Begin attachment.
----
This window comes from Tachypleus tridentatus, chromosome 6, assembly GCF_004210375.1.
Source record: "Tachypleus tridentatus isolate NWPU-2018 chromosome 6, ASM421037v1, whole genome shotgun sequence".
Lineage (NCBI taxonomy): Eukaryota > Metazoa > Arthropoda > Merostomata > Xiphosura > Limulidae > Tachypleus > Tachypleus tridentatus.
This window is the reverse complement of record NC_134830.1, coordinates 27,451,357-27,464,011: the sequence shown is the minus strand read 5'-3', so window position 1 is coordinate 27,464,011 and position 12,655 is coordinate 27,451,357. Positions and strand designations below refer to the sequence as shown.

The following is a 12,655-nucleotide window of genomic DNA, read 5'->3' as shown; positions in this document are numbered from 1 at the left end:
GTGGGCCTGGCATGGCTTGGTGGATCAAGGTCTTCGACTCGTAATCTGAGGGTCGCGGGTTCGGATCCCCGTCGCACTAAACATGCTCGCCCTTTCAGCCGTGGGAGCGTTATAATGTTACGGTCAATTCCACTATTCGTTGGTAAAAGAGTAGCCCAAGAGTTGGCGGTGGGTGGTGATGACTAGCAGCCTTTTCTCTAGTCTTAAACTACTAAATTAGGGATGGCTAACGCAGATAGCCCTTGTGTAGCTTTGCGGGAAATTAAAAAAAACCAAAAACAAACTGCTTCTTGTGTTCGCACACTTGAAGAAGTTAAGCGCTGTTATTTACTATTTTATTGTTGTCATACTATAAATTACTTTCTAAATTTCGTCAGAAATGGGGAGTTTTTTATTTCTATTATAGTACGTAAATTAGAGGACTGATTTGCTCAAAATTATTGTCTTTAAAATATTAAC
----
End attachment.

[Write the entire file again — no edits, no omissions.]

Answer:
This window comes from Tachypleus tridentatus, chromosome 6, assembly GCF_004210375.1.
Source record: "Tachypleus tridentatus isolate NWPU-2018 chromosome 6, ASM421037v1, whole genome shotgun sequence".
Lineage (NCBI taxonomy): Eukaryota > Metazoa > Arthropoda > Merostomata > Xiphosura > Limulidae > Tachypleus > Tachypleus tridentatus.
This window is the reverse complement of record NC_134830.1, coordinates 27,451,357-27,464,011: the sequence shown is the minus strand read 5'-3', so window position 1 is coordinate 27,464,011 and position 12,655 is coordinate 27,451,357. Positions and strand designations below refer to the sequence as shown.

The following is a 12,655-nucleotide window of genomic DNA, read 5'->3' as shown; positions in this document are numbered from 1 at the left end:
GTGGGCCTGGCATGGCTTGGTGGATCAAGGTCTTCGACTCGTAATCTGAGGGTCGCGGGTTCGGATCCCCGTCGCACTAAACATGCTCGCCCTTTCAGCCGTGGGAGCGTTATAATGTTACGGTCAATTCCACTATTCGTTGGTAAAAGAGTAGCCCAAGAGTTGGCGGTGGGTGGTGATGACTAGCAGCCTTTTCTCTAGTCTTAAACTACTAAATTAGGGATGGCTAACGCAGATAGCCCTTGTGTAGCTTTGCGGGAAATTAAAAAAAACCAAAAACAAACTGCTTCTTGTGTTCGCACACTTGAAGAAGTTAAGCGCTGTTATTTACTATTTTATTGTTGTCATACTATAAATTACTTTCTAAATTTCGTCAGAAATGGGGAGTTTTTTATTTCTATTATAGTACGTAAATTAGAGGACTGATTTGCTCAAAATTATTGTCTTTAAAATATTAAC